The woman who was known as the first lady of another state at one time has filed for Chapter 13 bankruptcy protection. This action will allow her to create a repayment plan to pay back her creditors over three to five years. The exact amount of her repayment plan, as well as how long she will have to pay it, will depend to some extent, on how much money she has made of late.
The reason this story attracted national media attention, including the attention of a Kentucky media outlet, is that the women was embroiled in a scandal. That scandal led to the resignation of her partner, the governor of another state.
The allegations pertained to what has been described as "influence-peddling." However, it seems from reports that the woman owed a newspaper $125,000 for that paper's attorney fees. The paper and the woman had a dispute about whether the public, and thereby the paper, had a right to access certain government records.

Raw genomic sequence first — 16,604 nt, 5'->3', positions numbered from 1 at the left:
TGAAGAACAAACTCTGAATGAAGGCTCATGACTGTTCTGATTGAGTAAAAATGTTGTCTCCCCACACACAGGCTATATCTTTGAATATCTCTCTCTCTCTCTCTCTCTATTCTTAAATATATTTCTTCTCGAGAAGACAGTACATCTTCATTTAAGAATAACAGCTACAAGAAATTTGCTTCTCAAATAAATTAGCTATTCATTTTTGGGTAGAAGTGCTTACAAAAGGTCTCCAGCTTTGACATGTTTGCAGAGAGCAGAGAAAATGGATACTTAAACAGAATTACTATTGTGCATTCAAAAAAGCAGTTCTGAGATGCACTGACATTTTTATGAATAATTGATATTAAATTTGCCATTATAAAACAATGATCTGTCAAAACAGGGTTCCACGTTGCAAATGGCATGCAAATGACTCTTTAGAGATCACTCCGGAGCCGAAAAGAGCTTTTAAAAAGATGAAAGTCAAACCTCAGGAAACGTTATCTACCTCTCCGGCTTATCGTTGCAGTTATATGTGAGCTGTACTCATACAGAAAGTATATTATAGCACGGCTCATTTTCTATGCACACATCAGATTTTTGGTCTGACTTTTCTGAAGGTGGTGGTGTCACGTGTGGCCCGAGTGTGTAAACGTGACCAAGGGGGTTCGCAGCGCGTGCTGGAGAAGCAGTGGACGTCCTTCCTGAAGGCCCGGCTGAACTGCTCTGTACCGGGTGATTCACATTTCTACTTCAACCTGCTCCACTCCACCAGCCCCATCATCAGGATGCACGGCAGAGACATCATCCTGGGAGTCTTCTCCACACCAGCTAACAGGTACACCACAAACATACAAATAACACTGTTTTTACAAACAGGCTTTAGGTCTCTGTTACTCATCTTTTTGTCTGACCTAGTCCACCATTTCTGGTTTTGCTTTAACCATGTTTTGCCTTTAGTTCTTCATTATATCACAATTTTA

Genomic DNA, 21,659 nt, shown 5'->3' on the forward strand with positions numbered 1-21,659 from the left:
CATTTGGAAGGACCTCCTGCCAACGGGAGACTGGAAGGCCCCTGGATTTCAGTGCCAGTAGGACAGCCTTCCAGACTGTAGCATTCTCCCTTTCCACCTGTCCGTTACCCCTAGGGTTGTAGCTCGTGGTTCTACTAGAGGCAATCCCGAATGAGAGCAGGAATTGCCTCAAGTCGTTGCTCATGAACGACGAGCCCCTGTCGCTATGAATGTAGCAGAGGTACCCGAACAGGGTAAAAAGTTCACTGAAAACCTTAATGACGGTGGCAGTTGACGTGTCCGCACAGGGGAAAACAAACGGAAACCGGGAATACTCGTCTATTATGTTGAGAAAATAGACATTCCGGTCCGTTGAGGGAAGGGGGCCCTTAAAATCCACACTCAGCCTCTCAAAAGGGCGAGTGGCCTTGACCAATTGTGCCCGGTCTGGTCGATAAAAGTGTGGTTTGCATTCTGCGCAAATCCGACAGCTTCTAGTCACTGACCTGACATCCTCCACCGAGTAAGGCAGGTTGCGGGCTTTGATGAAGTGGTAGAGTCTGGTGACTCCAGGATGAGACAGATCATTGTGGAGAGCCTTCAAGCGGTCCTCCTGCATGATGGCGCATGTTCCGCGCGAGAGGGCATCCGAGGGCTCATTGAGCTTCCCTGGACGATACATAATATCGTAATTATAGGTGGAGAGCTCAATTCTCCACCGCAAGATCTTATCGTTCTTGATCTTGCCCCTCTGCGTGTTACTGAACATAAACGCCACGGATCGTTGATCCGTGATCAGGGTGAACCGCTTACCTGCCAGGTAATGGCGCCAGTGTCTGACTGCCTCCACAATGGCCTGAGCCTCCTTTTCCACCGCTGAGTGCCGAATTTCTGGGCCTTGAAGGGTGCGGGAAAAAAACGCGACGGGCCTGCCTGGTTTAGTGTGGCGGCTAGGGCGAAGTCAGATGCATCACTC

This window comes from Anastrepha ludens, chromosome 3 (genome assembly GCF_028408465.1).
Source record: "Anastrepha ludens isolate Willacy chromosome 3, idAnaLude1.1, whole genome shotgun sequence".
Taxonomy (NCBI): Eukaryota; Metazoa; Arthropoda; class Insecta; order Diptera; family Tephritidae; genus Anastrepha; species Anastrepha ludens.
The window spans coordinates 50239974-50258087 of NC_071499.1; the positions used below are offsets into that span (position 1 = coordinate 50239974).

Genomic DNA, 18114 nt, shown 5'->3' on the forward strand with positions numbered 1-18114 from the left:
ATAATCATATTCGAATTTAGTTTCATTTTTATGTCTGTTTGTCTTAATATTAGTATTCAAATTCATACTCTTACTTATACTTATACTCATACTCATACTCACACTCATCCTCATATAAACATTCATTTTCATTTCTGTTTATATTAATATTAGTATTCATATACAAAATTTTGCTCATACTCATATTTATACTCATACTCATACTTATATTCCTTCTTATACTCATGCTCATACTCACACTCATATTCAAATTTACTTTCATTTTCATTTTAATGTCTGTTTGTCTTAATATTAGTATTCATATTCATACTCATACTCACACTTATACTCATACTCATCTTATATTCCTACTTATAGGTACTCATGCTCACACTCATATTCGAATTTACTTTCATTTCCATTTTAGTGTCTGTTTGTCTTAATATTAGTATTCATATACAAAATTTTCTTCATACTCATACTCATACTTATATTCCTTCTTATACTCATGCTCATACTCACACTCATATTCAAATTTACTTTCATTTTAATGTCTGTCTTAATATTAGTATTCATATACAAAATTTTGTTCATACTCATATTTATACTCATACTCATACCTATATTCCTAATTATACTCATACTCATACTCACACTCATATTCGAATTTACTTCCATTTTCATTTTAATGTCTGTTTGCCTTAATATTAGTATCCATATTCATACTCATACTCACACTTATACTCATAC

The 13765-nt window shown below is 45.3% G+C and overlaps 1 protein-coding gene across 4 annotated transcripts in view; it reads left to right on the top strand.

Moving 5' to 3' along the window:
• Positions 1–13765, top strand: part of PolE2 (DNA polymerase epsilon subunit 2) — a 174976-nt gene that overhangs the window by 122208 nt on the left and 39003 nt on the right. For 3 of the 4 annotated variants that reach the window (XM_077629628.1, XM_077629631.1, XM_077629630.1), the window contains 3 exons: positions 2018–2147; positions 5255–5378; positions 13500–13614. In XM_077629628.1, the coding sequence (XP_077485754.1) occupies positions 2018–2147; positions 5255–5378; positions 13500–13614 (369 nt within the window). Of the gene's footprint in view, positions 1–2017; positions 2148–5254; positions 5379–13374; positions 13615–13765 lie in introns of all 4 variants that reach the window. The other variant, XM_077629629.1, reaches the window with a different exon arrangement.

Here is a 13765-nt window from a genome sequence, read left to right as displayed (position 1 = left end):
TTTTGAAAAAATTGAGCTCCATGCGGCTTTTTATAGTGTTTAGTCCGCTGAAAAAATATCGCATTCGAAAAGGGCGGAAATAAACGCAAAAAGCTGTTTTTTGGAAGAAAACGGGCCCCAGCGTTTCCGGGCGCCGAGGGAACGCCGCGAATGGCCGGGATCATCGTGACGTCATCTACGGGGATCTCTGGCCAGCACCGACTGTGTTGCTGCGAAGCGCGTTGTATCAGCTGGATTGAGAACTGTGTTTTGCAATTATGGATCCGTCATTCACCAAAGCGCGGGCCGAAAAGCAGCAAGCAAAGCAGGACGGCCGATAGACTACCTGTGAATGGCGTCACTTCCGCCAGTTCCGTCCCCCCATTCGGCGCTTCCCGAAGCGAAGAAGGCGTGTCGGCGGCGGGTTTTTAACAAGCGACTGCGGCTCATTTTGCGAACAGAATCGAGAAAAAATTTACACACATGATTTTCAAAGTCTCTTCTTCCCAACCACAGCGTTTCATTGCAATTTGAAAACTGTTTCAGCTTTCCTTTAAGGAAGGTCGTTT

The money she owes to the newspaper was not the only debt she listed in her paperwork. She listed almost 50 creditors altogether. She claimed between $100,000 and $500,000 in debt and indicated she owed between $100,000 and $500,000 in assets.
While her choice to file Chapter 13 bankruptcy is a personal one, it was probably discussed with an attorney. A Chapter 13 bankruptcy filing protects her real estate from getting sold. As a general rule, a Chapter 13 bankruptcy filing can also be a good way to dispose of a bill from a lawsuit, as was the case here.